Possibly the most refreshing aspect about Bring Me the Horizon, and indeed embodied within the powerful soundbites entrenched in ‘Shadow Moses’, is that rather than adapting to an ever-changing popular musical landscape, is that they prefer to remain honest. They are honest in terms of the way they choose to look, the songs they choose to write, and the way they choose to present them to the world at large. That kind of respect isn’t easily given; it is earned through the hard graft of taking the proverbial punches alongside the praises. “Can you tell by the look in our eyes/We’re going nowhere” sing the band gang-vocal style throughout the track. Sorry guys, but I think you’re wrong. I think you’re very much going somewhere. Just keep doing your thing.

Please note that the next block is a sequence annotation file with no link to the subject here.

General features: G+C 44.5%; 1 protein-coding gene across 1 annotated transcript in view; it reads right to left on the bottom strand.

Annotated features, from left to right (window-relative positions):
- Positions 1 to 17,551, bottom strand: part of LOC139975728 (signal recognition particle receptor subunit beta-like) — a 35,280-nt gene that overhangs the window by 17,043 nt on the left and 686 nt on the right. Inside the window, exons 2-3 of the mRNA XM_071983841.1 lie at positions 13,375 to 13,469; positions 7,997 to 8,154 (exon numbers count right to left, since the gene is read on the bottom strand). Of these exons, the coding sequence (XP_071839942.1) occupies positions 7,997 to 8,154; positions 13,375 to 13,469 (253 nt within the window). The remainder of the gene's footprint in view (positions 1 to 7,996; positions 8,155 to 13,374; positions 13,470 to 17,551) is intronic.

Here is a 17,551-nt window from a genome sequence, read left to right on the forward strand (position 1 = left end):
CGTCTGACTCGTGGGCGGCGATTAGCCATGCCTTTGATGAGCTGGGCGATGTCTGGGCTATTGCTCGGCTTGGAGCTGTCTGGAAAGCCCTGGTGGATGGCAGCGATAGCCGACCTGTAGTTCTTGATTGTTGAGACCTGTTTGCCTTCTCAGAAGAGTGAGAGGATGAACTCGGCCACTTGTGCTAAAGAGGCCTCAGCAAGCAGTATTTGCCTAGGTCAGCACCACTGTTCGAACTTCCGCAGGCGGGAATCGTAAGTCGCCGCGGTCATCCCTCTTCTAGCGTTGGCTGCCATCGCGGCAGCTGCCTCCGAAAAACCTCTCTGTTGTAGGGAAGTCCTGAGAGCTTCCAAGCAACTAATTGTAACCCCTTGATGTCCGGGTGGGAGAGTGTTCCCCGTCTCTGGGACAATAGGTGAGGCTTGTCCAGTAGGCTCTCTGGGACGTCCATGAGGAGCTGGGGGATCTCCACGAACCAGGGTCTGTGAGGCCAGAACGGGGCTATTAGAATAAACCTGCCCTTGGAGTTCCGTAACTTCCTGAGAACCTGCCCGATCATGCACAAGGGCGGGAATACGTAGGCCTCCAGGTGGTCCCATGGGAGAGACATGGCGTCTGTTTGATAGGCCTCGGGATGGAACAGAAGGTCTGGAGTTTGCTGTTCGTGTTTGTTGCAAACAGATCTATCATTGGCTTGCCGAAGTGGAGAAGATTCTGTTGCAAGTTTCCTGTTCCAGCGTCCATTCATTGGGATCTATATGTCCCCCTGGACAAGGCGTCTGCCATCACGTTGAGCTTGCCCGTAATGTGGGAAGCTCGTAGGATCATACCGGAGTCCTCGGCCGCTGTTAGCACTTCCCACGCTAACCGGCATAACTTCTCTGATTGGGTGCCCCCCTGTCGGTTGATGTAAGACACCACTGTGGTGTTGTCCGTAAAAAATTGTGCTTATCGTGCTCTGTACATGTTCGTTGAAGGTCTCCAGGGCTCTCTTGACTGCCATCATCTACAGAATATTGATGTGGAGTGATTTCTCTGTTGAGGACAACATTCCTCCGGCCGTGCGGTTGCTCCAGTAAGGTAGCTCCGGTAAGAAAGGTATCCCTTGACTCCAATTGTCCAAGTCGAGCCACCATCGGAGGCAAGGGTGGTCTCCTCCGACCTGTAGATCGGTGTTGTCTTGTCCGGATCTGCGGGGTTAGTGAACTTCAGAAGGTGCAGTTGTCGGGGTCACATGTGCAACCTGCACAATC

Bring Me the Horizon’s fourth album ‘Sempiternal’ will be out on the 29th of April on Epitaph, and the band will begin their next UK tour on the same day (all the details here).
Having chosen the name Stornoway, after the Scottish seaport town as explained by singer Brian Briggs in this 2011 interview with us, this band seems to have been destined to write music with some kind of nautical theme. Their new album’s title, ‘Tales From Terra Firma’, implies the ocean by mention of its opposite (indeed, the album’s cover art features frothy waves).
But its first single, ‘Knock Me on the Head’, has a very definite maritime sound. A majestic instrumental introduction, with a pentatonic tinge suggestive of Oriental seas, blends seamlessly into the mellow guitar pop that Stornoway have become known for. While the intro has very little musical or thematic relation to the body of the song, it does provide a hook for the listener’s ear, drawing attention to Brian Briggs’ lilting voice and cerebral lyrics.